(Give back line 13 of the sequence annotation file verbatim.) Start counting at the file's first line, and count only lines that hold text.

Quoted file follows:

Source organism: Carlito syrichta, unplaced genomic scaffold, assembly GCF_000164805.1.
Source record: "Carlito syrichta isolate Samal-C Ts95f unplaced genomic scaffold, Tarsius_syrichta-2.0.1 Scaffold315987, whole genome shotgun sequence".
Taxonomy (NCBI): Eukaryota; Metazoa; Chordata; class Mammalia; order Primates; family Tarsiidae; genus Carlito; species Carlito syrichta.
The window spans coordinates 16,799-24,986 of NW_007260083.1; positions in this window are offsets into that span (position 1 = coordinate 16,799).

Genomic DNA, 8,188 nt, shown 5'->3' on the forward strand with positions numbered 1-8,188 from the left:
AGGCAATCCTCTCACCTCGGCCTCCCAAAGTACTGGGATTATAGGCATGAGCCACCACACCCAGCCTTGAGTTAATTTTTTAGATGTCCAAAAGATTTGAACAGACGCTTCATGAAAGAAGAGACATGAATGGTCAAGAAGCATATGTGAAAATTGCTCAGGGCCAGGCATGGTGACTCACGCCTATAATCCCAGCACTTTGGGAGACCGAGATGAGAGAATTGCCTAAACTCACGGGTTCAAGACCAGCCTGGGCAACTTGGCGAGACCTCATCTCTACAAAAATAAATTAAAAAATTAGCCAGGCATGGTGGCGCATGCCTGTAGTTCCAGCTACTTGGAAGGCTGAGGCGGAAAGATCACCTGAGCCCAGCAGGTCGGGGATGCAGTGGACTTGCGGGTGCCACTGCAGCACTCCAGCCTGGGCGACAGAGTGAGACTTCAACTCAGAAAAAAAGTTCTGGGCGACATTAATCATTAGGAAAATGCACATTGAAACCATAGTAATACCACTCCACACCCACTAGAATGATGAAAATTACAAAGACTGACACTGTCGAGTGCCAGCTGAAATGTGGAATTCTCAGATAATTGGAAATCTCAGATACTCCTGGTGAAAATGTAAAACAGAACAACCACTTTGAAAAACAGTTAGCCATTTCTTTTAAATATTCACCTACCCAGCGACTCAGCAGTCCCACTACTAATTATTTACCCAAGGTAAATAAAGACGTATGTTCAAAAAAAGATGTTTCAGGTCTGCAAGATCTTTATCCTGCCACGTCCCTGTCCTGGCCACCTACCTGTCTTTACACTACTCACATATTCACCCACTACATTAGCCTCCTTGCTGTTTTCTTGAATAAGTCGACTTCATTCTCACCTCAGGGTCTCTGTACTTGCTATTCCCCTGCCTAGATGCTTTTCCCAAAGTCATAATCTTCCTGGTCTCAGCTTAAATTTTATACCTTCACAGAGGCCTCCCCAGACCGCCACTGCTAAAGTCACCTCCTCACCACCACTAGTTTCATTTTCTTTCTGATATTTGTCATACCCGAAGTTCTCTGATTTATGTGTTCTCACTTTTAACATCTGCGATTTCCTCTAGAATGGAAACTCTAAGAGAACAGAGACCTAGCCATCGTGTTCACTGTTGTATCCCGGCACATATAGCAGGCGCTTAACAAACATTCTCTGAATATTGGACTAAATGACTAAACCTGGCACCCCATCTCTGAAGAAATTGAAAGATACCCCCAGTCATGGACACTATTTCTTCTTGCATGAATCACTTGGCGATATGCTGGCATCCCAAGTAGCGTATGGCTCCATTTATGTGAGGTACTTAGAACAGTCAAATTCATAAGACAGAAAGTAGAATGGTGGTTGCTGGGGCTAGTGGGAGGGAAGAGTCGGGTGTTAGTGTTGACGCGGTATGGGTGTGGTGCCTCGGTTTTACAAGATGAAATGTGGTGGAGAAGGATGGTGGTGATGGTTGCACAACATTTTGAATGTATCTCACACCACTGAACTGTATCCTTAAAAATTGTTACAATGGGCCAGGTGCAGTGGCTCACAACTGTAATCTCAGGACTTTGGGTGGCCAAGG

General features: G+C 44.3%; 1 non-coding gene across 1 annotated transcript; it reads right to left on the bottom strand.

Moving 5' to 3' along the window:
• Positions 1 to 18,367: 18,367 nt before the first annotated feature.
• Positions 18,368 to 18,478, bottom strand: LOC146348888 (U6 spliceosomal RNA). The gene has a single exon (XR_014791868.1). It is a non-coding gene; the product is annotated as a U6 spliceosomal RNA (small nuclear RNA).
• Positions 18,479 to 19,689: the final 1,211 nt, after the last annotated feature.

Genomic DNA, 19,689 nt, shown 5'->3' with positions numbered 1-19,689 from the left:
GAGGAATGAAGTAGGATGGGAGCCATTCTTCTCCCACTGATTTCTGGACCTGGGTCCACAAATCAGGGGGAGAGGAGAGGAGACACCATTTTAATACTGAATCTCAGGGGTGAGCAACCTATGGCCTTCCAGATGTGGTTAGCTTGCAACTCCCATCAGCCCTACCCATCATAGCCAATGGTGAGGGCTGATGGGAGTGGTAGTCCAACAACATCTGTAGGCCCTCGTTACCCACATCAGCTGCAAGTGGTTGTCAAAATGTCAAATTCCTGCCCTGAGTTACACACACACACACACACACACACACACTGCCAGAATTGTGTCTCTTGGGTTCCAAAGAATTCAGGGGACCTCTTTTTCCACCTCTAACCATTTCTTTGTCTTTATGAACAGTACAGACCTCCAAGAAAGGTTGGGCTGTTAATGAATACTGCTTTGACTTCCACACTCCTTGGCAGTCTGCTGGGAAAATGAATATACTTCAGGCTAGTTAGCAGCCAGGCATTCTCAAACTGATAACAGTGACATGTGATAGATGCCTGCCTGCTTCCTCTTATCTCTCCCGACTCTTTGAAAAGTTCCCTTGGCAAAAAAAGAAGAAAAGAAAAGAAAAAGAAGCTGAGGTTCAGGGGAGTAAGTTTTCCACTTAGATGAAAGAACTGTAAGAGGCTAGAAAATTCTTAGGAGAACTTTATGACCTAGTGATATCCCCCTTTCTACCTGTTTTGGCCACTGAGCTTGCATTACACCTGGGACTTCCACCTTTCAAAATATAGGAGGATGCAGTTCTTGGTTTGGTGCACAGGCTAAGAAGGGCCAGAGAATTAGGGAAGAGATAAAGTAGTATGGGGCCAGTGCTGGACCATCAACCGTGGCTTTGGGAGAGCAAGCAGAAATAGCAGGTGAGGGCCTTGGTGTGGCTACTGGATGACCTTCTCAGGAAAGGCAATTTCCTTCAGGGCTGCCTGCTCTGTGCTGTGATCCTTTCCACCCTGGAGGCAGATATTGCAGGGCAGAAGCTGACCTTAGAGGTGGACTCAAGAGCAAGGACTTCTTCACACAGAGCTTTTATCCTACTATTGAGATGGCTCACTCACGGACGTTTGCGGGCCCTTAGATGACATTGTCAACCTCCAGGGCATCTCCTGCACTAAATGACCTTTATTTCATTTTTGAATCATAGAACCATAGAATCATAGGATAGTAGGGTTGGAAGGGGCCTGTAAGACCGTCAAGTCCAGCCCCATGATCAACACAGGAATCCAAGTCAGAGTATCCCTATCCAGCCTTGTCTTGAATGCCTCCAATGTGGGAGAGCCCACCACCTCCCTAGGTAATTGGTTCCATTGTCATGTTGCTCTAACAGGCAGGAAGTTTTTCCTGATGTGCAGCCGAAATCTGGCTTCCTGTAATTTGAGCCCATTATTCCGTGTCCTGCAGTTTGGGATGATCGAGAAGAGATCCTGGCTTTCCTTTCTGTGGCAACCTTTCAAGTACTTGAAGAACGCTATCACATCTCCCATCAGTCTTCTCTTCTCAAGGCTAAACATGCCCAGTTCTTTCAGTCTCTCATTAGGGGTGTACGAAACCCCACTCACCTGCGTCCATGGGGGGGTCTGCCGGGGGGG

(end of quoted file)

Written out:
GAGGAATGAAGTAGGATGGGAGCCATTCTTCTCCCACTGATTTCTGGACCTGGGTCCACAAATCAGGGGGAGAGGAGAGGAGACACCATTTTAATACTGAATCTCAGGGGTGAGCAACCTATGGCCTTCCAGATGTGGTTAGCTTGCAACTCCCATCAGCCCTACCCATCATAGCCAATGGTGAGGGCTGATGGGAGTGGTAGTCCAACAACATCTGTAGGCCCTCGTTACCCACATCAGCTGCAAGTGGTTGTCAAAATGTCAAATTCCTGCCCTGAGTTACACACACACACACACACACACACACACTGCCAGAATTGTGTCTCTTGGGTTCCAAAGAATTCAGGGGACCTCTTTTTCCACCTCTAACCATTTCTTTGTCTTTATGAACAGTACAGACCTCCAAGAAAGGTTGGGCTGTTAATGAATACTGCTTTGACTTCCACACTCCTTGGCAGTCTGCTGGGAAAATGAATATACTTCAGGCTAGTTAGCAGCCAGGCATTCTCAAACTGATAACAGTGACATGTGATAGATGCCTGCCTGCTTCCTCTTATCTCTCCCGACTCTTTGAAAAGTTCCCTTGGCAAAAAAAGAAGAAAAGAAAAGAAAAAGAAGCTGAGGTTCAGGGGAGTAAGTTTTCCACTTAGATGAAAGAACTGTAAGAGGCTAGAAAATTCTTAGGAGAACTTTATGACCTAGTGATATCCCCCTTTCTACCTGTTTTGGCCACTGAGCTTGCATTACACCTGGGACTTCCACCTTTCAAAATATAGGAGGATGCAGTTCTTGGTTTGGTGCACAGGCTAAGAAGGGCCAGAGAATTAGGGAAGAGATAAAGTAGTATGGGGCCAGTGCTGGACCATCAACCGTGGCTTTGGGAGAGCAAGCAGAAATAGCAGGTGAGGGCCTTGGTGTGGCTACTGGATGACCTTCTCAGGAAAGGCAATTTCCTTCAGGGCTGCCTGCTCTGTGCTGTGATCCTTTCCACCCTGGAGGCAGATATTGCAGGGCAGAAGCTGACCTTAGAGGTGGACTCAAGAGCAAGGACTTCTTCACACAGAGCTTTTATCCTACTATTGAGATGGCTCACTCACGGACGTTTGCGGGCCCTTAGATGACATTGTCAACCTCCAGGGCATCTCCTGCACTAAATGACCTTTATTTCATTTTTGAATCATAGAACCATAGAATCATAGGATAGTAGGGTTGGAAGGGGCCTGTAAGACCGTCAAGTCCAGCCCCATGATCAACACAGGAATCCAAGTCAGAGTATCCCTATCCAGCCTTGTCTTGAATGCCTCCAATGTGGGAGAGCCCACCACCTCCCTAGGTAATTGGTTCCATTGTCATGTTGCTCTAACAGGCAGGAAGTTTTTCCTGATGTGCAGCCGAAATCTGGCTTCCTGTAATTTGAGCCCATTATTCCGTGTCCTGCAGTTTGGGATGATCGAGAAGAGATCCTGGCTTTCCTTTCTGTGGCAACCTTTCAAGTACTTGAAGAACGCTATCACATCTCCCATCAGTCTTCTCTTCTCAAGGCTAAACATGCCCAGTTCTTTCAGTCTCTCATTAGGGGTGTACGAAACCCCACTCACCTGCGTCCATGGGGGGGTCTGCCGGGGGGG